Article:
While implementing an updated infrastructure is a daunting challenge in scale and complexity, the benefits that some utilities are already achieving include opportunities to lower SAIDI, increase customer satisfaction ratings and increase return on assets. With utility industry requirements for 24x7x365 service as a backdrop, an incremental deployment plan that allows utilities to maintain existing infrastructure while deploying fully integrated “islands of intelligence” provides an optimal approach. Automation within the smart grid should ideally consider the deployment of multi-functional, vendor interoperable, open-standards solutions. This approach will minimize capital cost and maintenance, and it will provide a common information model-driven system strategy.

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Smart grid technological evolution is occurring first at the customer meter and the distribution substation. The first evolution in the distribution substation is a network-based platform designed to meet local processing requirements for distributed feeder and substation automation. The need for autonomous distribution substations is amplified by ever-increasing security concerns and the sheer quantity of data that needs to be collected and processed. Factoring substation intelligent electronic device (IED) integration, the size of the substation database increases dramatically from the 100-point sizes common in legacy RTUs, to sizes as immense as 100,000 points in very large substations where each IED contributes 500 to 1,000 points. The next step toward automation is the addition of “substation intelligence.”

The “intelligent terminal unit” (ITU) as a substation computing platform is an independent server that supports local and remote access to achieve autonomous advanced command-and-control capabilities from the substation while providing a powerful local graphical user interface. This is what is often referred to as a “self-healing” grid in the trade and popular press.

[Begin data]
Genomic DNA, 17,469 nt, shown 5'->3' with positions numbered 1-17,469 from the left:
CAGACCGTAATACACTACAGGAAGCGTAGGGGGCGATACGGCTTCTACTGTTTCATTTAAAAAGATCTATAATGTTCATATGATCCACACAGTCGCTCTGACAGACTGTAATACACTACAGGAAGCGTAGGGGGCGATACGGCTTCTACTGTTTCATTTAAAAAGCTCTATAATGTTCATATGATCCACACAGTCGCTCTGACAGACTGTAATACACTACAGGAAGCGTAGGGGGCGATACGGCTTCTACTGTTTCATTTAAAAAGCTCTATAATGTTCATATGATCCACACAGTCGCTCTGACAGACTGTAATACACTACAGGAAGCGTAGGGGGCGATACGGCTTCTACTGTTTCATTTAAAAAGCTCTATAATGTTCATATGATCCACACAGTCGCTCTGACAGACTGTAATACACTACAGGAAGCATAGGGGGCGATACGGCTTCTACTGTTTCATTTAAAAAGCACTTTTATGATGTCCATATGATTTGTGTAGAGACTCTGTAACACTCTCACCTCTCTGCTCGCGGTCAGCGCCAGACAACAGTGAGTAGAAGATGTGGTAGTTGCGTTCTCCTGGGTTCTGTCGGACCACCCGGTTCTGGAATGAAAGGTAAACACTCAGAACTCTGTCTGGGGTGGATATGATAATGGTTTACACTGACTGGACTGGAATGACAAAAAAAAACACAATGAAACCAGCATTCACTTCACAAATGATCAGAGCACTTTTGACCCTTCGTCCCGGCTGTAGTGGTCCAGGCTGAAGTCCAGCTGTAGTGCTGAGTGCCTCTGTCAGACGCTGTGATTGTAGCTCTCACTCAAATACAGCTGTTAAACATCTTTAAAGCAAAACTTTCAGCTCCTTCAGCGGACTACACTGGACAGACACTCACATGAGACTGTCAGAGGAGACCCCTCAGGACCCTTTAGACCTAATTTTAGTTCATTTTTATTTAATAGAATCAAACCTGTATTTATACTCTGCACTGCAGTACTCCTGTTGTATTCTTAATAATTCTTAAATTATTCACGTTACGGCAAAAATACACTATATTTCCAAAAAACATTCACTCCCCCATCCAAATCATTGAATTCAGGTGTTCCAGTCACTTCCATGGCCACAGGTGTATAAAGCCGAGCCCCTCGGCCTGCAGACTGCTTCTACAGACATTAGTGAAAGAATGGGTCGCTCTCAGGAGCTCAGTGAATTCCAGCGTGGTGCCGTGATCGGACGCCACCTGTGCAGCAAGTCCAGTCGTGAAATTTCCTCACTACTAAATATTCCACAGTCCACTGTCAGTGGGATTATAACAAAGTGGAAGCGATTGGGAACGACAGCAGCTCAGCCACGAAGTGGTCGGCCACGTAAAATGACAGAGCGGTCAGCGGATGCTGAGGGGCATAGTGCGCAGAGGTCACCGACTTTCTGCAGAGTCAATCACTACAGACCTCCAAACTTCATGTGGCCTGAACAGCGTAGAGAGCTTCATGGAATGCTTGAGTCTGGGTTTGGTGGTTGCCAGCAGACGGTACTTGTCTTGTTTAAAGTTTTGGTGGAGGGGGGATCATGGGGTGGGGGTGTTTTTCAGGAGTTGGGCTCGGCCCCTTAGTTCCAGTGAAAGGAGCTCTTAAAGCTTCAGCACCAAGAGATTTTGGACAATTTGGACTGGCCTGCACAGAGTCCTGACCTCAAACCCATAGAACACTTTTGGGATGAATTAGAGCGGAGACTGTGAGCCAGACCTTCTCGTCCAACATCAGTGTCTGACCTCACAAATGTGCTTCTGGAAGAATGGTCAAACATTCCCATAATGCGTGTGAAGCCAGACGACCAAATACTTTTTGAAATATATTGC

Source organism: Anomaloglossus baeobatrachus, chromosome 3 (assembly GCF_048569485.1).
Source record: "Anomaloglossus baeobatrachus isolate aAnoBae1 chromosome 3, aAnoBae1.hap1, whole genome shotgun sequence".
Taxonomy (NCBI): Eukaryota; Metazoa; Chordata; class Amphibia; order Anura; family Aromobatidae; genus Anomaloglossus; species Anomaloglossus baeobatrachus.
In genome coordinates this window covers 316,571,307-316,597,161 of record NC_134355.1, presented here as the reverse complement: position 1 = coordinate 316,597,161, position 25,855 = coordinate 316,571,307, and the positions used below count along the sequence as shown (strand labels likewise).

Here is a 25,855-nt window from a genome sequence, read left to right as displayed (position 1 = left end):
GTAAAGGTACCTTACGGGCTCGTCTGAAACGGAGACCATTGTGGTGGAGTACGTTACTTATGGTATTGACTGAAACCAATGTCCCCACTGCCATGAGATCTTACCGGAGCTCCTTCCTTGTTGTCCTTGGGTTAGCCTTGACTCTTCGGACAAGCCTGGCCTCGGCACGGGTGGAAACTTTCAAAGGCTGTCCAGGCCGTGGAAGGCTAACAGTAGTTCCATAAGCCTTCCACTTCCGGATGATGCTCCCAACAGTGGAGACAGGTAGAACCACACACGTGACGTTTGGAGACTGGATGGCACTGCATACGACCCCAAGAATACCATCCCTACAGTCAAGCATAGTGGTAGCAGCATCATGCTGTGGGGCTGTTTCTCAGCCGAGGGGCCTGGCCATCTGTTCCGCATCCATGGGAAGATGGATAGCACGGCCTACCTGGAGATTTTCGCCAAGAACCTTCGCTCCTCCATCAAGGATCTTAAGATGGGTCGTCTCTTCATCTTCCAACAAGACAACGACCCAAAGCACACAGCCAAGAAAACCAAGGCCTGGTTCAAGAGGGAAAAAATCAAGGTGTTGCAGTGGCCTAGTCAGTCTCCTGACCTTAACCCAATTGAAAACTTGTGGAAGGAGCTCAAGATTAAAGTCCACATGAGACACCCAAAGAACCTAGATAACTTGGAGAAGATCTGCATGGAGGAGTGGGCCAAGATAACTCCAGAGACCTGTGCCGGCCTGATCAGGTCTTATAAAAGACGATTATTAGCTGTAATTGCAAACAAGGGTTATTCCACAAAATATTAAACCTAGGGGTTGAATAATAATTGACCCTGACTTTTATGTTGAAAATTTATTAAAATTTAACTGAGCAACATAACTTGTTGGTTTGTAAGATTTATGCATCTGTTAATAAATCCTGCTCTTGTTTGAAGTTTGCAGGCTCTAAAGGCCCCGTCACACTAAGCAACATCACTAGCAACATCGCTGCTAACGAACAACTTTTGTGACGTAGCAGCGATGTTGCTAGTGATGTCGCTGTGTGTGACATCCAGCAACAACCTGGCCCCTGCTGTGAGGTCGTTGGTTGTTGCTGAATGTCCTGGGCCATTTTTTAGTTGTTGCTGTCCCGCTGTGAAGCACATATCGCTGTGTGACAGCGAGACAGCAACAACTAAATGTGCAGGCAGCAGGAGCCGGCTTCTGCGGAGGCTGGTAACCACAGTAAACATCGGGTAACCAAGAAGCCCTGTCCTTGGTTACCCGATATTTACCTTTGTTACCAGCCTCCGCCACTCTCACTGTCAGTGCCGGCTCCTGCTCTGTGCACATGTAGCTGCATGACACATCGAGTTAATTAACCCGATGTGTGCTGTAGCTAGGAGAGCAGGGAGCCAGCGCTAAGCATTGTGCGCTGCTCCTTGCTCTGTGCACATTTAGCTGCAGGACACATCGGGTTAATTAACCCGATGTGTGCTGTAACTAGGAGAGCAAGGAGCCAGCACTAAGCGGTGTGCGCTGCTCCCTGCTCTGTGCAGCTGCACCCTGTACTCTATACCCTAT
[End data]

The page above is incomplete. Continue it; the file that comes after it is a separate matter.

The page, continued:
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The ITU as a platform for distributed smart grid applications can provide greater reliability, improved performance, distributed computing, and maximized reliability supported as needed by a powerful substation GUI. This distributed architecture allows the substation to serve as an independent processor in a network of computers, in essence, moving the computing power from the master station to the substation. The substation is autonomous and maintains service reliability within the system. As a distributed platform located at the substation, besides performing its local automation duties, it is a powerful processing node in a network of computing platforms sharing the distributed data it has with a master station distribution management system (DMS). In a hierarchical architecture, the utility has the option to apportion whatever functions should be performed at each level in the hierarchy. For example, the “island of intelligence” may be responsible for the self healing and loss minimization control of the substations and feeders within its island, while the master station is responsible for overall monitoring, control and optimization of feeders between islands. In such a hierarchy, the master station can inhibit, override or re-enable any degree of automation within the island on a per feeder basis. The key to development of a cost-effective distribution intelligence roadmap is an approach that leverages installed infrastructure, open standards, and flexible approaches to localized and master station automation. The ITU, the logical evolution of the RTU, is a part of this approach.

Advantages of Distributed, Neighborhood-Based Substation Intelligence

This architecture is advantageous from many viewpoints. Perhaps most importantly, this enables the distribution automation portions of the smart grid to “get off the ground.” The most popular deployment of new smart grid technologies involves a phased or pilot project approach. The island of intelligence is self sufficient, low cost and easy to deploy and evaluate. As “islands” increase in size and number the distributed architecture, which implies both platforms and database using a common model, is hierarchically able to support master station monitoring, authorization, optimization and control without interfering with basic self-healing functions that are performed locally within the island. The big payback is not the reduced communications to control centers, which ultimately will be required, nor the avoidance of fork lift replacement of existing facilities, or the reusability of the infrastructure; it is in the common daily model maintenance of the network as a whole, which is distributed to the islands of intelligence.